October 29, 2001

 

Board of Directors

East Bay Regional Park District

2950 Peralta Oaks Court

P.O. Box 5381

Oakland, California 94605-0381

boardclerk@ebparks.org

 

Mark Mueller

San Francisco Water Department

505 Poloma Way

Sunol, California 94586

mmueller@puc.sf.ca.us

 

Re: Ohlone Regional "Wilderness" Mismanagement

 

Gentlepersons:

 

Yesterday I hiked into the Ohlone Regional "Wilderness" for the first time (halfway through the San Francisco Water District portion). Since it is so remote, I expected to see something truly wild. What I saw was disgusting. The "park" is a wasteland of cows, overgrazed exotic grass, and cow shit everywhere. It is a ranch, not a park! Have any of you ever seen it? What ought to be, and easily could be, the crown jewel of the East Bay Regional Parks, is nothing but a ranch managed for the benefit of the ranchers, not for the public or the wildlife.

 

I was told by your naturalist that this is being done to prevent fire. What are you protecting? These lands have evolved with fire and need to burn periodically. I go to the parks to see some nature, and be cheered by seeing wildlife thriving. If I wanted to see a ranch, there are many places I could go. I was also told that on the EBRPD lands there is no trail, only fire roads. Do you really think that the experience of walking on a road is the same as that of hiking on a narrow trail? I can easily feel the difference in my feet and legs. Roads are hard-packed by the frequent passage of trucks and bulldozers, and are therefore very painful to walk on. Hiking trails (preferably closed to horses) are relatively soft surfaces, and are a pleasure to walk on. I feel silly having to teach you such elementary things, but apparently none of you hike, or you would know what I am talking about, and would have done something about it long ago!

 

I was also told that you maintain the "trails" (you are afraid to call them by their real name -- "fire roads") by the use of bulldozers. I guess you don't know that bulldozers and other vehicles don't belong in a "Wilderness". How could you not know that?!

 

I also saw mountain-bike tracks and skid marks on the McCorkle Trail (east of Cerro Este Road) and the Ohlone Wilderness portion of the Ohlone Wilderness Trail, as well as across the grass in the Ohlone Wilderness. When I asked whether you patrol the trail, the naturalist said that you don't -- you rely on park users to report such violations (presumably only people who carry cell phones can effectively enforce your rules; by the time I got back to the Visitor Center, the bikers would be long gone). I guess patrolling trails is old-fashioned. It has been decades since I have seen any park personnel on a trail. I guess they are too busy doing what?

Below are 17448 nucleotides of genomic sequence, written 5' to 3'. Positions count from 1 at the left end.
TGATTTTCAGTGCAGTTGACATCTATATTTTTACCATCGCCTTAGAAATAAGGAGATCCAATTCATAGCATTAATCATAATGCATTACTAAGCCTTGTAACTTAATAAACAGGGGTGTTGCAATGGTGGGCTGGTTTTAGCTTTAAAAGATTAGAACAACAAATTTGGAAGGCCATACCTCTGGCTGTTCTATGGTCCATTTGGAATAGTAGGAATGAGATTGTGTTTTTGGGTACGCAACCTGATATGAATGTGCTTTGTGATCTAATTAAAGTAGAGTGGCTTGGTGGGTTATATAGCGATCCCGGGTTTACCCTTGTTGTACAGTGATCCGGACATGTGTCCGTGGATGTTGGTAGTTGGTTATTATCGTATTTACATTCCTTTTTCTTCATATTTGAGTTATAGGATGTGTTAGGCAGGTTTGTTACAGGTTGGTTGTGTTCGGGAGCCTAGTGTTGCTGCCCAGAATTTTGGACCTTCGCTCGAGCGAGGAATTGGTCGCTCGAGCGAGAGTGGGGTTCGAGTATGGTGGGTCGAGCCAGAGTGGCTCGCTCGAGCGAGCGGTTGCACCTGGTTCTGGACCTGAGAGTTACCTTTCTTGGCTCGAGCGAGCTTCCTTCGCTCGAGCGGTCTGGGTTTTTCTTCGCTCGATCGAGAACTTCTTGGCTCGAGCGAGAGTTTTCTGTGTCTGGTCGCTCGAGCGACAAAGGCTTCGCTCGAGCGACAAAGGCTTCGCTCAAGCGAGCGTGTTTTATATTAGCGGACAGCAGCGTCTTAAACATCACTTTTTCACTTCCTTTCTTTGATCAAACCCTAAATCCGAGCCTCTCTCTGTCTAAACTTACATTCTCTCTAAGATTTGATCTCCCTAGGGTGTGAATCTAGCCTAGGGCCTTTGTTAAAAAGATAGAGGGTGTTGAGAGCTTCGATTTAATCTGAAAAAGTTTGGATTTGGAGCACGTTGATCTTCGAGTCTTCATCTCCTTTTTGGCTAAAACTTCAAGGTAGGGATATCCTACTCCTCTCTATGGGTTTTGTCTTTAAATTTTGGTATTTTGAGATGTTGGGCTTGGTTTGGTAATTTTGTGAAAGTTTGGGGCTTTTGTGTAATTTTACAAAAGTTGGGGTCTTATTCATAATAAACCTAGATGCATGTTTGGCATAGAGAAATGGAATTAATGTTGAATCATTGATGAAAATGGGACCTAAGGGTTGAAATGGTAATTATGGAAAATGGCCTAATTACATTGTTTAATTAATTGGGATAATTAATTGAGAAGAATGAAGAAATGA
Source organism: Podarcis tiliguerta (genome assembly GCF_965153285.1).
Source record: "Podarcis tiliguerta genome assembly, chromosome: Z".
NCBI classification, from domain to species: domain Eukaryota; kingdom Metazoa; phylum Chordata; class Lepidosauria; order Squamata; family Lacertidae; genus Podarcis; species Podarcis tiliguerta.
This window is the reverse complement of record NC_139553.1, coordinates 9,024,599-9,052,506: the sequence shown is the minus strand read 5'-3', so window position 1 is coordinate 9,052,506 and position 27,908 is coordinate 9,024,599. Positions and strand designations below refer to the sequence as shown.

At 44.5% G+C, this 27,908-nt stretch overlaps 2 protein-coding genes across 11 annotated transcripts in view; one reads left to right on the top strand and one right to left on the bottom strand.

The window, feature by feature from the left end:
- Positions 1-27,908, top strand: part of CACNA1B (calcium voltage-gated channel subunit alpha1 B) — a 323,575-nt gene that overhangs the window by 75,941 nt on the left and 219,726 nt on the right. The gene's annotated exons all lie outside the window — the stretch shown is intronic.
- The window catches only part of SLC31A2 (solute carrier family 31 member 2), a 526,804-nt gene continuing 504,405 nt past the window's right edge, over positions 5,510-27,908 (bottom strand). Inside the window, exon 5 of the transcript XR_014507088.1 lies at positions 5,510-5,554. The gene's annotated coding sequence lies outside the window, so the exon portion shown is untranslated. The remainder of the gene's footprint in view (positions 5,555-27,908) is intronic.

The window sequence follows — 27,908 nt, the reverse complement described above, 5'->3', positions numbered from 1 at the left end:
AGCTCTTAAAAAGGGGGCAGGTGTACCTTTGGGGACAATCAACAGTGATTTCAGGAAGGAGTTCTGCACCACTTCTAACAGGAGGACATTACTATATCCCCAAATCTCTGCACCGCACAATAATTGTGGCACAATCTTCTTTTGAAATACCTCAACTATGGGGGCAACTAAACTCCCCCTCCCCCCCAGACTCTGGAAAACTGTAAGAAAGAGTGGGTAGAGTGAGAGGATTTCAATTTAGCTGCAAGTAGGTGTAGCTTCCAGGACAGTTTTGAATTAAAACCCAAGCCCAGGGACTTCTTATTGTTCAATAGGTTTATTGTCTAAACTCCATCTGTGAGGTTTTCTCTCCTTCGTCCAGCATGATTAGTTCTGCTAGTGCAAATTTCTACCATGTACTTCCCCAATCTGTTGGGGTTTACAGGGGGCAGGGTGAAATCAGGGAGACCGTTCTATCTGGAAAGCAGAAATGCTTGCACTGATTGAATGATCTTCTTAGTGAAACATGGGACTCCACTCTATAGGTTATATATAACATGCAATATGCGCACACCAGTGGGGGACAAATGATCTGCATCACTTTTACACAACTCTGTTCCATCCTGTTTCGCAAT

Luckily, I didn't see any mountain bikers -- only their tracks -- but you also don't seem to understand that vehicles don't belong in parks! They cheapen the experience of nature. How would you feel if you sweated your way to the top of a mountain, only to find that other people were able to drive there with little effort, and consequently little appreciation of what they were seeing? If you have ever ridden a mountain bike in a natural area (I have -- I described my experience in Briones Regional Park in http://mjvande.nfshost.com/ebrpd16.htm), you would know that you have to give almost all of your attention to making sure that you don't crash. You can't pay attention to appreciating nature, even animals that you crush on the path.

 

I am also extremely concerned about the oaks. They aren't reproducing. There are no young oaks throughout most of the parks. I am told that the cows eat or trample the acorns and seedlings, making reproduction impossible. When these oaks die, there will be nothing to replace them. As you know (or should know), oaks are a keystone species. Countless other species depend on them.

 

Hello? Is anybody listening?

 

Sincerely,

 

Michael J. Vandeman, Ph.D.

 

References:

 

Foreman, Dave Confessions of an Eco-Warrior, New York: Harmony Books, c. 1991

 

Knight, Richard L. and Kevin J. Gutzwiller, eds. Wildlife and Recreationists. Covelo, California: Island Press, c.1995.

 

Liddle, Michael, Recreation Ecology. London: Chapman & Hall, c.1997.

 

Vandeman, Michael J., http://mjvande.nfshost.com, especially " The Effects of Mountain Biking on Wildlife and People -- Why Off-Road Bicycling Should be Prohibited " and "Rethinking the Impacts of Recreation".